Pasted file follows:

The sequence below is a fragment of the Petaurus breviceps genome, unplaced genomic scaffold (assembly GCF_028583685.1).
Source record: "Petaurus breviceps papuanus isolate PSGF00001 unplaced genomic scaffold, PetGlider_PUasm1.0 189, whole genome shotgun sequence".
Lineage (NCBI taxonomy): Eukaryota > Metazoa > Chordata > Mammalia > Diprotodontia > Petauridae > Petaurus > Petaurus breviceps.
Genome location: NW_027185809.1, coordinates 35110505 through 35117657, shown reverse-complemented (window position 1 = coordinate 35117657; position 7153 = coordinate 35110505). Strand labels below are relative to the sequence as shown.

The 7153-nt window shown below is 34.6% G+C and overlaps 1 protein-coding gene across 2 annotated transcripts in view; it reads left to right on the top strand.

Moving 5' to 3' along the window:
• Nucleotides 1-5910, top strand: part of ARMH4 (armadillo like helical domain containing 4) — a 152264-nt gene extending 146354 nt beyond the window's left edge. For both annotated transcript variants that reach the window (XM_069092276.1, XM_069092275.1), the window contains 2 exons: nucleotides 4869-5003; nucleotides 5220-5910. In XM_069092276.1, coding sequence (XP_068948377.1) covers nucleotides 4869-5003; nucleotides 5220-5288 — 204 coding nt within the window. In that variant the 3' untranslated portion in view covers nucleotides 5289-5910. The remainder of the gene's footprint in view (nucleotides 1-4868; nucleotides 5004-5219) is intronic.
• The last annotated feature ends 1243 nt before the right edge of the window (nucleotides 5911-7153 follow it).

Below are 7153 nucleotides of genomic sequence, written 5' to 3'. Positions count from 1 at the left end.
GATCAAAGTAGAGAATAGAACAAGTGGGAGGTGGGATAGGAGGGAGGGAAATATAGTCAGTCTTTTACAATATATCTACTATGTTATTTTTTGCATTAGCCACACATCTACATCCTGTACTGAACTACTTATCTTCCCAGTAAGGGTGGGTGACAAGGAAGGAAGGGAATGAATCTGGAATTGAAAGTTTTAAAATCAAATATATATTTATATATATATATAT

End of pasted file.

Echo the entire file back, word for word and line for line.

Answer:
The sequence below is a fragment of the Petaurus breviceps genome, unplaced genomic scaffold (assembly GCF_028583685.1).
Source record: "Petaurus breviceps papuanus isolate PSGF00001 unplaced genomic scaffold, PetGlider_PUasm1.0 189, whole genome shotgun sequence".
Lineage (NCBI taxonomy): Eukaryota > Metazoa > Chordata > Mammalia > Diprotodontia > Petauridae > Petaurus > Petaurus breviceps.
Genome location: NW_027185809.1, coordinates 35110505 through 35117657, shown reverse-complemented (window position 1 = coordinate 35117657; position 7153 = coordinate 35110505). Strand labels below are relative to the sequence as shown.

The 7153-nt window shown below is 34.6% G+C and overlaps 1 protein-coding gene across 2 annotated transcripts in view; it reads left to right on the top strand.

Moving 5' to 3' along the window:
• Nucleotides 1-5910, top strand: part of ARMH4 (armadillo like helical domain containing 4) — a 152264-nt gene extending 146354 nt beyond the window's left edge. For both annotated transcript variants that reach the window (XM_069092276.1, XM_069092275.1), the window contains 2 exons: nucleotides 4869-5003; nucleotides 5220-5910. In XM_069092276.1, coding sequence (XP_068948377.1) covers nucleotides 4869-5003; nucleotides 5220-5288 — 204 coding nt within the window. In that variant the 3' untranslated portion in view covers nucleotides 5289-5910. The remainder of the gene's footprint in view (nucleotides 1-4868; nucleotides 5004-5219) is intronic.
• The last annotated feature ends 1243 nt before the right edge of the window (nucleotides 5911-7153 follow it).

Below are 7153 nucleotides of genomic sequence, written 5' to 3'. Positions count from 1 at the left end.
GATCAAAGTAGAGAATAGAACAAGTGGGAGGTGGGATAGGAGGGAGGGAAATATAGTCAGTCTTTTACAATATATCTACTATGTTATTTTTTGCATTAGCCACACATCTACATCCTGTACTGAACTACTTATCTTCCCAGTAAGGGTGGGTGACAAGGAAGGAAGGGAATGAATCTGGAATTGAAAGTTTTAAAATCAAATATATATTTATATATATATATAT